I am filing an executive order to address Oklahoma's excessive red tape. My executive order will call for the first-ever comprehensive review of the State's administrative code and will instruct agencies to remove two regulations for every new one
created. The intent is to reduce red tape by 25% in the next three years, providing relief to Oklahoma's job creators and farmers and ranchers while also strengthening our recruitment efforts to diversify and grow Oklahoma's economy.
Source: 2020 Alabama State of the State address
, Feb 3, 2020
Reclaim executive powers: more accountable than agencies
Our state Constitution vests supreme executive power in the Governor, but too often that executive power has been delegated by statute to boards that are not directly accountable to the citizens of Oklahoma. State government today is much larger than it
was 112 years ago. As a result, accountability for those in power is spread too thin and, at times, it seems as if no one is really in charge. Let's not wait for another crisis to start making this necessary reform across our largest agencies.
We will also reimagine state government so that our customers--Oklahoma taxpayers--are the primary focus. This is why I have placed a special emphasis in my administration on the digital transformation of state agencies. I am calling for the
Legislature to fund a $20 million grant program where agencies can apply to receive funds to bring their services into the 21st Century and to make government more customer-centered and efficient.
When we look at states where the economy depends on the price of oil, they place a strong emphasis on saving during the good years. One thing we know is true, oil prices are going to go up and oil prices are going to go down. I am setting a goal for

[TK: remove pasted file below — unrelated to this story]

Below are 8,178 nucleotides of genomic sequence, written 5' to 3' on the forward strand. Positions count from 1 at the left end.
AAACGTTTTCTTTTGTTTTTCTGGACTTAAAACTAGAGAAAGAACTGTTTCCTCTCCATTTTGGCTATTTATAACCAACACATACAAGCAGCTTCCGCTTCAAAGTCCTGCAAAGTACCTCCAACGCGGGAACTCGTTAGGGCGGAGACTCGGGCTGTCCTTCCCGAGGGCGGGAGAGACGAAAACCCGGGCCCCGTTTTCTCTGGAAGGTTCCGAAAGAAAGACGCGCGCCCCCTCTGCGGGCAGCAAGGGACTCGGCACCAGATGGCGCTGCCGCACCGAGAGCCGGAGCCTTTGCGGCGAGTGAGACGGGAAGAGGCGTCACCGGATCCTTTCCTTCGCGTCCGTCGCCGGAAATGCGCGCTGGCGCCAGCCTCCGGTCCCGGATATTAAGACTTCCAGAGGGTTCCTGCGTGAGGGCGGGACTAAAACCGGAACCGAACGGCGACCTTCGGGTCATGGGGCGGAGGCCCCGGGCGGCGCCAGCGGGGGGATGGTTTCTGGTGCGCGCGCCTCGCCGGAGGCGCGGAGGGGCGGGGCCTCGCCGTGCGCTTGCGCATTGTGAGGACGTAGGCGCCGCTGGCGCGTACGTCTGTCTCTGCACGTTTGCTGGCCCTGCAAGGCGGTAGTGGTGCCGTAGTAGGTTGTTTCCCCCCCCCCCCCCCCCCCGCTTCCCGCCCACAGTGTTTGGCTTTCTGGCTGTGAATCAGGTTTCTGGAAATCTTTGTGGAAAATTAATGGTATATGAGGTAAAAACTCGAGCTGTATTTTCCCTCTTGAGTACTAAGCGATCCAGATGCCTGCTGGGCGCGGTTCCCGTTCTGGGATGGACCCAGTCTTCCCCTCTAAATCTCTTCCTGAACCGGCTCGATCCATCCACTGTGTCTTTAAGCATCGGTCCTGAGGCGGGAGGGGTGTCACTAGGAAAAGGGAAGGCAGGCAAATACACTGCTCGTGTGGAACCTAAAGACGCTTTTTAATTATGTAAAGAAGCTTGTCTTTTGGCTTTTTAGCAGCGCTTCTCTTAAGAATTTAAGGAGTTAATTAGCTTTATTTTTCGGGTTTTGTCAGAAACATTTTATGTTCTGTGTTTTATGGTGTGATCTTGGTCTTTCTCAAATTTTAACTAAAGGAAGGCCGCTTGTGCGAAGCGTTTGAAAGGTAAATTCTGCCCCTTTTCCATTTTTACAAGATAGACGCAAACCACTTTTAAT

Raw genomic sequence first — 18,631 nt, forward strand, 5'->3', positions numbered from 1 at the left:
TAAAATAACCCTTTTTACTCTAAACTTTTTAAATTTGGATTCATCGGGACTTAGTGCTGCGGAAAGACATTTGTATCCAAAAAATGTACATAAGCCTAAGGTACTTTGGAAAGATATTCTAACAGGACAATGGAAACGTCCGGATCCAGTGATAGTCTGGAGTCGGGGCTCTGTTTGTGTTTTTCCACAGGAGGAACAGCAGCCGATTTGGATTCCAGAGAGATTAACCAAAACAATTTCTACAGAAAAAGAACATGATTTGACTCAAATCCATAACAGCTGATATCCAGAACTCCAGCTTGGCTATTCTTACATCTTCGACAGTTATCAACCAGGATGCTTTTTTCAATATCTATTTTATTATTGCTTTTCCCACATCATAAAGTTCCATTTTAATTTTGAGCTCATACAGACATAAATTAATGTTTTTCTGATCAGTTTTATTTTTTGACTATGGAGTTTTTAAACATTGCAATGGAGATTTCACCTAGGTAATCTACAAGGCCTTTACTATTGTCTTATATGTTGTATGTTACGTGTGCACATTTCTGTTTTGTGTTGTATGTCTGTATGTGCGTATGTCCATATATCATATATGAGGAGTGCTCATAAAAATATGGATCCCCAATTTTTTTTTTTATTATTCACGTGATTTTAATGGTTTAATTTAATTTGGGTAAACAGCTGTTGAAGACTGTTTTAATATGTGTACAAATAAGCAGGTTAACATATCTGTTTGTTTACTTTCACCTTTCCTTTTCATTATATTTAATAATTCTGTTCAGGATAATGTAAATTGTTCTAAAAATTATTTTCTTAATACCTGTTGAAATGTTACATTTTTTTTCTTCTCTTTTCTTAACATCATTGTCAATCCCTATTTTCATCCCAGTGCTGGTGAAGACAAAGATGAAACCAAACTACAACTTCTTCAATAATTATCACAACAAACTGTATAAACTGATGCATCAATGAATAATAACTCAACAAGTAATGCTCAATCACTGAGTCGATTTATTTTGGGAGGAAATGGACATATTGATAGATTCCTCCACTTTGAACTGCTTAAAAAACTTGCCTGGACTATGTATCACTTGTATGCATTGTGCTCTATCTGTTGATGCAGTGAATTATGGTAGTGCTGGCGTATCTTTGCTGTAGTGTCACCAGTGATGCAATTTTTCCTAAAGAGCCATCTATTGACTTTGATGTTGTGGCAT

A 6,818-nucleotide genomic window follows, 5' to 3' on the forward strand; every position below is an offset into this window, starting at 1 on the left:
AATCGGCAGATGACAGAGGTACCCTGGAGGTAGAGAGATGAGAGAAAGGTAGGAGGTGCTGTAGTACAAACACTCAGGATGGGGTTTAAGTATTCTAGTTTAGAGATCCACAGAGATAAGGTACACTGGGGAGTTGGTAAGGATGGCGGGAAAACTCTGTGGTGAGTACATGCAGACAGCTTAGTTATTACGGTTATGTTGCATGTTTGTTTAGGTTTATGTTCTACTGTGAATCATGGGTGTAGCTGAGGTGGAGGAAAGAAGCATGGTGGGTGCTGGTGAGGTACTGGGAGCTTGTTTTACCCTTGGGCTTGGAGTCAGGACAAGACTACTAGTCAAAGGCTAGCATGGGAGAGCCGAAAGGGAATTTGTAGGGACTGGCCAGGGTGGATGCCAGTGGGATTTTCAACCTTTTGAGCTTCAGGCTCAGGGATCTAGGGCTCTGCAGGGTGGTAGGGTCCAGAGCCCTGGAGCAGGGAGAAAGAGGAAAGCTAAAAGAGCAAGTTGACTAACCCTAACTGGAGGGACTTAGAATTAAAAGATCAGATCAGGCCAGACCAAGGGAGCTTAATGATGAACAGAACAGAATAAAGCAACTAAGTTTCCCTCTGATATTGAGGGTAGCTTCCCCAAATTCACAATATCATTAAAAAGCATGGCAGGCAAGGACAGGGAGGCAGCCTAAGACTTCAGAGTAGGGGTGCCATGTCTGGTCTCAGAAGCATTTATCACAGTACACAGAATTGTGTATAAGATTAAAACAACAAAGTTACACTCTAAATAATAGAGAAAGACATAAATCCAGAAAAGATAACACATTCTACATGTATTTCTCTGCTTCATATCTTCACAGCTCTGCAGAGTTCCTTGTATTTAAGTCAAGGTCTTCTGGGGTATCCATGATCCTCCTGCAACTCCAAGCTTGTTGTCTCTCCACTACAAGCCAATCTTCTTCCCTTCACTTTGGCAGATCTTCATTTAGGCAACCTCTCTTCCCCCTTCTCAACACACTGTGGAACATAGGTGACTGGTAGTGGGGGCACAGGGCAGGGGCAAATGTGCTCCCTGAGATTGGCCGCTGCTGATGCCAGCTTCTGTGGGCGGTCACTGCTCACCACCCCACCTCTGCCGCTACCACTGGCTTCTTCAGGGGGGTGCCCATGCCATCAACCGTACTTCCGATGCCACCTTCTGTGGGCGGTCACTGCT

Oklahoma to have $1 billion in our savings by the end of FY20. We must set aside an additional $250 million from revenue growth. Being conservative with our budget surplus will protect Oklahoma from having to cut core services in the future.
The balance of Oklahoma's Quick Action Closing Fund is $4.3 million. By comparison, the latest legislative report for the Texas Enterprise Fund indicates the state has awarded $609 million from its Quick Action Closing Fund, resulting in 94,347 jobs.
In Arkansas, their fund has awarded over $120 million, resulting in 26,684 jobs. You can help me sign on the dotted line for new opportunities to grow Oklahoma and demonstrate to the nation that Oklahoma is not afraid to compete with our neighbors.
Step Up Oklahoma: Fix broken government; level playing field
I support some of the Step Up Oklahoma's governance ideas, such as budget-line itemizing and a budget stabilization fund. I also endorse total tax reform once we have addressed our broken government. Any effort to modernize our tax code
must be for the purpose of spurring a free market and leveling the playing field so that we are no longer incentivizing certain industries over others at a cost to Oklahoma.
Source: The Oklahoman Kevin Stitt OpEd: 2018 Oklahoma Governor race
, Feb 7, 2018